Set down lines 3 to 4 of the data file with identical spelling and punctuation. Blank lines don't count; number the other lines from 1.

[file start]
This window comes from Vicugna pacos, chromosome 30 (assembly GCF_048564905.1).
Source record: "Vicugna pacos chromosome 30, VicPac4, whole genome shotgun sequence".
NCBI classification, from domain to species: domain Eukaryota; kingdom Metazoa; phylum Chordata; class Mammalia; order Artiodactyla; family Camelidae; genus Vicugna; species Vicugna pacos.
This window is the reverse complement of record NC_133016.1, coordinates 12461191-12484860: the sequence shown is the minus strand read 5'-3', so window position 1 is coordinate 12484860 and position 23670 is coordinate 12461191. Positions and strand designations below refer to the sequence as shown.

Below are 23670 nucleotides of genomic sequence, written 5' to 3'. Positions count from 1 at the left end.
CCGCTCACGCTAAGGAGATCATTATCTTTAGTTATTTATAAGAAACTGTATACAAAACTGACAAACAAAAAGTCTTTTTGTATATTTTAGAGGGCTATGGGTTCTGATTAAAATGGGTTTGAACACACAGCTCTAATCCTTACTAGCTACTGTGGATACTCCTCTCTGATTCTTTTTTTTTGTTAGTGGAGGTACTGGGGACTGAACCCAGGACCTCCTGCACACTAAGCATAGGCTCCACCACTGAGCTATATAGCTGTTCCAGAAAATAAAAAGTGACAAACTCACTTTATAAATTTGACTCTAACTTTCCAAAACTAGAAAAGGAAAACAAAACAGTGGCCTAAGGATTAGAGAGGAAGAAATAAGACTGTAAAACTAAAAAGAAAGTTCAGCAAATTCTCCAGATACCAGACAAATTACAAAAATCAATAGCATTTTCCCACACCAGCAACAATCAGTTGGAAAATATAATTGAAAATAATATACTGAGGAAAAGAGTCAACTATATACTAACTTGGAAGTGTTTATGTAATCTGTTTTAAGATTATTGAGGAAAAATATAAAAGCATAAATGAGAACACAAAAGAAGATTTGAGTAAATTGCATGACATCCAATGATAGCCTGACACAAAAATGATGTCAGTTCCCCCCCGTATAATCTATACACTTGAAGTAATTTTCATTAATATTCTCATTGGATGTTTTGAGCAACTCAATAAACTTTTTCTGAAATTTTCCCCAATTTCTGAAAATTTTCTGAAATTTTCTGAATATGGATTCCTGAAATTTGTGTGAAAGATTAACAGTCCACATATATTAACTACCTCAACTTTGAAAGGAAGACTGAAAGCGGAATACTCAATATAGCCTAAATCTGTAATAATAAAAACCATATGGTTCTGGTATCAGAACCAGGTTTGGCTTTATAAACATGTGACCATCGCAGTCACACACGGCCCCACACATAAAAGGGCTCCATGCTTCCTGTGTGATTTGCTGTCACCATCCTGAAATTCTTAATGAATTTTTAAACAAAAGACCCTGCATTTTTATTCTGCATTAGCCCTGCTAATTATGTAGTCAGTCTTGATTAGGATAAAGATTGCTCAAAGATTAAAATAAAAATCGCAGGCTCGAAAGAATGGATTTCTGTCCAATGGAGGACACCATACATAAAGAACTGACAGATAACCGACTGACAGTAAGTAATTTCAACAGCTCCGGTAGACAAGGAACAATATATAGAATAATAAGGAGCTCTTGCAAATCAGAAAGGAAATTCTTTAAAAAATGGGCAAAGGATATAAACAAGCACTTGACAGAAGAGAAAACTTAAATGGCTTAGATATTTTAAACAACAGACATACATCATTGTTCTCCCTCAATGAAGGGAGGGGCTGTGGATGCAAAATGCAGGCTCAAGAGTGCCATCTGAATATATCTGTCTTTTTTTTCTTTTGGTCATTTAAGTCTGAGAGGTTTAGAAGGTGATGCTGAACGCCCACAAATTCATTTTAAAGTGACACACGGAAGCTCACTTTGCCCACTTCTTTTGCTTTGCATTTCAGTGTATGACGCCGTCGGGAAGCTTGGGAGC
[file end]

NCBI classification, from domain to species: domain Eukaryota; kingdom Metazoa; phylum Chordata; class Mammalia; order Artiodactyla; family Camelidae; genus Vicugna; species Vicugna pacos.
This window is the reverse complement of record NC_133016.1, coordinates 12461191-12484860: the sequence shown is the minus strand read 5'-3', so window position 1 is coordinate 12484860 and position 23670 is coordinate 12461191. Positions and strand designations below refer to the sequence as shown.